CHAPTER 2Where Are We, and How Did We Get Here?

As long as there has been digital data there has been a need to destroy it, if only to make room for fresher data. When data was recorded on punch cards or paper tape, erasure was a simple matter of burning or shredding the medium. One of the most unusual ways to store data in the early days of digital computers was via acoustic storage. A long wire in a metal housing that bore a resemblance to latter-day hard drive cases was coiled on one end and led to a read-write “head” at the other. Writing involved a timed hammer that would strike the wire creating an acoustic impulse that would travel along the wire in its many coils. When this acoustic wave returned from its journey around the coil, a pickup would “read” it and cause the hammer to re-strike the wire in the same time slot as the original. This would create a record of precisely timed acoustic signals traveling around the wire. Erasure was simply a matter of not striking the wire again or cutting power to the storage device.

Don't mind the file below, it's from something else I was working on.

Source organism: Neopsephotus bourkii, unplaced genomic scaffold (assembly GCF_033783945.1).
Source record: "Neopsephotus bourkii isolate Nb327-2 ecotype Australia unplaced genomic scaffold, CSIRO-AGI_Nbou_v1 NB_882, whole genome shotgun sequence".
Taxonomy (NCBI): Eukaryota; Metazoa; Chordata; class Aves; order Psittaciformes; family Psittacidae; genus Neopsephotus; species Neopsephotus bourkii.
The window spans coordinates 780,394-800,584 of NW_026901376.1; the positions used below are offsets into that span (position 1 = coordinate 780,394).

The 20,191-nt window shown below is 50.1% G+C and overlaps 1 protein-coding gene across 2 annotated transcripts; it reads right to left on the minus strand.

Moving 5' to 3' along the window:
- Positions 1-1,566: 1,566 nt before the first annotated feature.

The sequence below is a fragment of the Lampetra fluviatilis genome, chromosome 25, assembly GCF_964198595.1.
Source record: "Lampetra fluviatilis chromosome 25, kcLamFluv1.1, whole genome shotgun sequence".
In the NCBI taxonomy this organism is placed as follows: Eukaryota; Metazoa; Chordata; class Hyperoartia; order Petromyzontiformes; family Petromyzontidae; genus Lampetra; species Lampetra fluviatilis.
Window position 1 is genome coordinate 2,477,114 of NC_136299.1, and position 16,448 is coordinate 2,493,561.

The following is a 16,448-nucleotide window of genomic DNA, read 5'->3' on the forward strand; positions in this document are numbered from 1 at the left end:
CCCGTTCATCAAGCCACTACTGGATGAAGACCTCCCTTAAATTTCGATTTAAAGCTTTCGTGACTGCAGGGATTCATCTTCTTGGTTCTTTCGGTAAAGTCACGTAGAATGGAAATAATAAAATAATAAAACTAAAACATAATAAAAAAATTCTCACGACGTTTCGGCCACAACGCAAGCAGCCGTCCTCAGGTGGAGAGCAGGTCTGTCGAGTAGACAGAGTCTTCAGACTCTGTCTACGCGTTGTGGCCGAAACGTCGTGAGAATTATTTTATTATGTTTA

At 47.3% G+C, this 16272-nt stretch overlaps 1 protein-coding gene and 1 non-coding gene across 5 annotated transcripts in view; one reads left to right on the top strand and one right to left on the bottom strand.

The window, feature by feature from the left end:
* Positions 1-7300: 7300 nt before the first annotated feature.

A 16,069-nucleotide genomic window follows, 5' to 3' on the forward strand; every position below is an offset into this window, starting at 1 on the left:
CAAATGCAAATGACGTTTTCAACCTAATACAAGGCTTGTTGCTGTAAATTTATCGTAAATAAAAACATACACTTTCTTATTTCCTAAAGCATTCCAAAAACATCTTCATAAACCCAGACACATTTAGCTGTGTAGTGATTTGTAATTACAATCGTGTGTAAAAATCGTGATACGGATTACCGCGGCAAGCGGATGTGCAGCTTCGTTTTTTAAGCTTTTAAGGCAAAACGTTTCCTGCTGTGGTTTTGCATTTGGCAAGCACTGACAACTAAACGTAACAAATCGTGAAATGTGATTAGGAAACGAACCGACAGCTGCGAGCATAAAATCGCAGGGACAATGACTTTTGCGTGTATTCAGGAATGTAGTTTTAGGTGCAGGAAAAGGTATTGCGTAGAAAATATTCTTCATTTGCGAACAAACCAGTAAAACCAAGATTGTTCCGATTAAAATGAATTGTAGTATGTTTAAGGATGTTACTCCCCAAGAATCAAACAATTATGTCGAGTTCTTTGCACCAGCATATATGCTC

2.1 Digital Data Storage

Digital data storage is simply a matter of recording ones and zeros in a way that can be read. This could be done with beads on a string, with a bead representing a 1 and a gap representing a 0. A byte could be 8, 16, 32, or 64, beads+gaps. Any recorded ...

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